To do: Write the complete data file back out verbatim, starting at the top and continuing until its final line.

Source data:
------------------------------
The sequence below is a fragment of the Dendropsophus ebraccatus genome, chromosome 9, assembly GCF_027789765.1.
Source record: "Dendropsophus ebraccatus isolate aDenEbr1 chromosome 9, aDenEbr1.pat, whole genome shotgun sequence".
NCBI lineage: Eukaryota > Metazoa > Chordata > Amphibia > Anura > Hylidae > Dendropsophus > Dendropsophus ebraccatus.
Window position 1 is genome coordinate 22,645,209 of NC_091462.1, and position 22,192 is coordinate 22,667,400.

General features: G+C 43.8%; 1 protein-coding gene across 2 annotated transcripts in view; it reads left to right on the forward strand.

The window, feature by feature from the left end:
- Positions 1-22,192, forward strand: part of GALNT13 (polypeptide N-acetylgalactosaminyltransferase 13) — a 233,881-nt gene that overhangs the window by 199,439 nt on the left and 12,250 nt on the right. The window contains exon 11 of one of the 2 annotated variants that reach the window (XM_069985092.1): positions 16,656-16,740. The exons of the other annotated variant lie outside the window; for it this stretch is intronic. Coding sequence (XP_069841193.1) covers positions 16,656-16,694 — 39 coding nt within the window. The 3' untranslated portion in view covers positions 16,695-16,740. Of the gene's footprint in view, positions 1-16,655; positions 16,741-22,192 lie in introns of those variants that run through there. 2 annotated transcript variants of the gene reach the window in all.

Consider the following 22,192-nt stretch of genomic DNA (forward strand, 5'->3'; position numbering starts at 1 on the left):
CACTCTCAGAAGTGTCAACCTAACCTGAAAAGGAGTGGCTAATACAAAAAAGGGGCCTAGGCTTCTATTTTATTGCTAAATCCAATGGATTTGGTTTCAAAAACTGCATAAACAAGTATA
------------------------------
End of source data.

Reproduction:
The sequence below is a fragment of the Dendropsophus ebraccatus genome, chromosome 9, assembly GCF_027789765.1.
Source record: "Dendropsophus ebraccatus isolate aDenEbr1 chromosome 9, aDenEbr1.pat, whole genome shotgun sequence".
NCBI lineage: Eukaryota > Metazoa > Chordata > Amphibia > Anura > Hylidae > Dendropsophus > Dendropsophus ebraccatus.
Window position 1 is genome coordinate 22,645,209 of NC_091462.1, and position 22,192 is coordinate 22,667,400.

General features: G+C 43.8%; 1 protein-coding gene across 2 annotated transcripts in view; it reads left to right on the forward strand.

The window, feature by feature from the left end:
- Positions 1-22,192, forward strand: part of GALNT13 (polypeptide N-acetylgalactosaminyltransferase 13) — a 233,881-nt gene that overhangs the window by 199,439 nt on the left and 12,250 nt on the right. The window contains exon 11 of one of the 2 annotated variants that reach the window (XM_069985092.1): positions 16,656-16,740. The exons of the other annotated variant lie outside the window; for it this stretch is intronic. Coding sequence (XP_069841193.1) covers positions 16,656-16,694 — 39 coding nt within the window. The 3' untranslated portion in view covers positions 16,695-16,740. Of the gene's footprint in view, positions 1-16,655; positions 16,741-22,192 lie in introns of those variants that run through there. 2 annotated transcript variants of the gene reach the window in all.

Consider the following 22,192-nt stretch of genomic DNA (forward strand, 5'->3'; position numbering starts at 1 on the left):
CACTCTCAGAAGTGTCAACCTAACCTGAAAAGGAGTGGCTAATACAAAAAAGGGGCCTAGGCTTCTATTTTATTGCTAAATCCAATGGATTTGGTTTCAAAAACTGCATAAACAAGTATA